First, the Supreme Court of India ruling has not legalized gay sex. It has declared that the law discriminated against LGBT sex is unconstitutional. The law is still in force and cannot be repealed or amended except by an act of Parliament.

Second, as long as it remains on the books, the section will continue to be invoked. Certainly, a better off and well-informed gay Indian will now challenge a policeman who tries to lay a charge. But those LGBT Indians who are poor, working class or villagers are less likely to contest the enforceability of the law.

Third, the ruling leaves untouched the more basic challenges facing India’s LGBT communities. In particular, the ruling does not recognize India’s LGBT communities as legal persons who can claim basic rights or freedoms as any other Indian. It has brought India’s LGBT persons out of the shadow of criminality, without making them persons under the law.

If anything, the Supreme Court ruling stands for the same principle that Canadian Prime Minister Pierre Trudeau made back in 1967 that “there’s no place for the state in the bedrooms of the nation.” Tushar Mehta, the Assistant Solicitor-General for the Government of India, has otherwise made it clear that the Government of India will construe the ruling narrowly so as not to accord legal status to the LGBT citizens of India in terms of marriage, property rights, government benefits or inheritance.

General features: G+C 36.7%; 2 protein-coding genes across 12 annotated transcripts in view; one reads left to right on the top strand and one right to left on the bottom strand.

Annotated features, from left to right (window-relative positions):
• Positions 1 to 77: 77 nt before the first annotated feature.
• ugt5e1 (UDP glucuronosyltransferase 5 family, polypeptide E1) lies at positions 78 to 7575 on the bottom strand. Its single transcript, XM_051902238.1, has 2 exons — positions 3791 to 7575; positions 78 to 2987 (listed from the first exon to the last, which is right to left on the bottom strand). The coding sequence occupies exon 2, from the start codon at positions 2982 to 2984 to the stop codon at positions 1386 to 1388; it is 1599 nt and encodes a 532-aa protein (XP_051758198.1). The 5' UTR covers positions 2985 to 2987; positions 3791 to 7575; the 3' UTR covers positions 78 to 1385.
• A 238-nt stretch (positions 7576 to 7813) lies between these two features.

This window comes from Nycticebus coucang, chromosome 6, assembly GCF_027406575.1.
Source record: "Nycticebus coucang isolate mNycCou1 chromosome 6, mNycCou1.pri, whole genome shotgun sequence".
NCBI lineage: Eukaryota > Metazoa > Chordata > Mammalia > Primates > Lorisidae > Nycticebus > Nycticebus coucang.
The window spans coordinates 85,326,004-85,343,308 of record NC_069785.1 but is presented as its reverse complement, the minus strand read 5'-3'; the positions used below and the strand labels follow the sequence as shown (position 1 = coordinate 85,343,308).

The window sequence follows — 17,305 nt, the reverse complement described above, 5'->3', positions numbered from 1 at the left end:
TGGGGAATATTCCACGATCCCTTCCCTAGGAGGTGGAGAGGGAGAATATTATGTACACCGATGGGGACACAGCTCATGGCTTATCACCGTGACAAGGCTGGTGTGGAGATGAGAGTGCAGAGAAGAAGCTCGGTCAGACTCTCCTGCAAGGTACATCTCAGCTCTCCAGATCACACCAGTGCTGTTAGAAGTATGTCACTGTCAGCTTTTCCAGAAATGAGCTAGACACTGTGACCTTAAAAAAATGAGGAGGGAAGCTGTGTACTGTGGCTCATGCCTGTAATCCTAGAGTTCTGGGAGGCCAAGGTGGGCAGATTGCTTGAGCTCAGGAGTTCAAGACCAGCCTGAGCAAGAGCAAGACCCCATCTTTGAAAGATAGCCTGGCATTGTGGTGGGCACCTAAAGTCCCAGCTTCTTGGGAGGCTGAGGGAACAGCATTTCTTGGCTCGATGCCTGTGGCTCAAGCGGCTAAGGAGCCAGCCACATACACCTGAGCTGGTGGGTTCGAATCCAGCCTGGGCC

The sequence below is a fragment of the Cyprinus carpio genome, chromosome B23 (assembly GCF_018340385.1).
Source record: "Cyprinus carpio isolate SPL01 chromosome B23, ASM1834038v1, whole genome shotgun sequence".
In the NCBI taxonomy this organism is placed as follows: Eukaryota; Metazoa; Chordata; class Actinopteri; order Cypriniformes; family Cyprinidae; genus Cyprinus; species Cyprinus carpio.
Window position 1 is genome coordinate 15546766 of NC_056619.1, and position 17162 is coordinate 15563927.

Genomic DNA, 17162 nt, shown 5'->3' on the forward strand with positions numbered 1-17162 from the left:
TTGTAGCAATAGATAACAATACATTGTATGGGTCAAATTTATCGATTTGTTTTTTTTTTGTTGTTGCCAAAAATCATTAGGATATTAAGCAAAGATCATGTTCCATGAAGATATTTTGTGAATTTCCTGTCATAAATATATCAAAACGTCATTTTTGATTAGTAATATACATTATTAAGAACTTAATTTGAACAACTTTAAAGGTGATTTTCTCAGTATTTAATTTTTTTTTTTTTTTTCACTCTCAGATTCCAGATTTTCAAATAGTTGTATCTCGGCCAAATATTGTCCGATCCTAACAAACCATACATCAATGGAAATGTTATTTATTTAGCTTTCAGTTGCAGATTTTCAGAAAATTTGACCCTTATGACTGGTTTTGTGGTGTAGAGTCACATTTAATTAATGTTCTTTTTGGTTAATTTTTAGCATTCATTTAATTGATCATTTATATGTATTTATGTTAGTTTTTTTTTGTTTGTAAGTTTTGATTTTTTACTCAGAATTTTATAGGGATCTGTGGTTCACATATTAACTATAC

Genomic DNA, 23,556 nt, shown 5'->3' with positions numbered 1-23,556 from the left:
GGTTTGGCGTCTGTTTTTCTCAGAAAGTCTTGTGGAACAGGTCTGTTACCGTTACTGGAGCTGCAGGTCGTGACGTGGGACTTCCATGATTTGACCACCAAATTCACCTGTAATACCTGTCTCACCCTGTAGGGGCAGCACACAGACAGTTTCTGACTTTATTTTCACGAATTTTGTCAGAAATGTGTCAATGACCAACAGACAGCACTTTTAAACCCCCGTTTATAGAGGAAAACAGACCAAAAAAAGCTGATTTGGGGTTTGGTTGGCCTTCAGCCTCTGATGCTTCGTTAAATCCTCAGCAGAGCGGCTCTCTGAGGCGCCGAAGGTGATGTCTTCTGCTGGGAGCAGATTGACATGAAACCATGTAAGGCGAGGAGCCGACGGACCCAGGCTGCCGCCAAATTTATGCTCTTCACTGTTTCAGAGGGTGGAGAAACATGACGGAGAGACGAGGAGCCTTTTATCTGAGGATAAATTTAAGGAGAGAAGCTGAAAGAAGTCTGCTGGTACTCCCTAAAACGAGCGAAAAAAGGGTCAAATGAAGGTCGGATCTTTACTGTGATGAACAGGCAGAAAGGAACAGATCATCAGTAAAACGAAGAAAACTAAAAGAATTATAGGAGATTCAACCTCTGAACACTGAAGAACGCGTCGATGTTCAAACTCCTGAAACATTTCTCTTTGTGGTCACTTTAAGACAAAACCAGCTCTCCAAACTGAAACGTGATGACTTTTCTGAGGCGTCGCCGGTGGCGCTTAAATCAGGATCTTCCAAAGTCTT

India’s LGBT communities have just won their first battle against the state, but their war for recognition as equal citizens under the law has yet to begin.

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The Beginnings of Hindi-Urdu Literature (Part I: The Delhi Sultanate)

QUTUB-MINAR

I. The Historical Context

In 1001, the Turkic ruler, Mahmud of Ghazni, invaded Northern India. The sultan of an empire centered in Afghanistan, Mahmud’s invasion of India marked the beginning of the Turkish era of Indian history.

The Turks were a nomadic people originally from the steppe of Central Asia. In the eight-century, many of them began migrating to the great Islamic empires of the Middle-East. There, they served as slaves and soldiers (Mamluks) under the Abbasid Caliphate (750-1258) and the Seljuk Empire (1037-1114).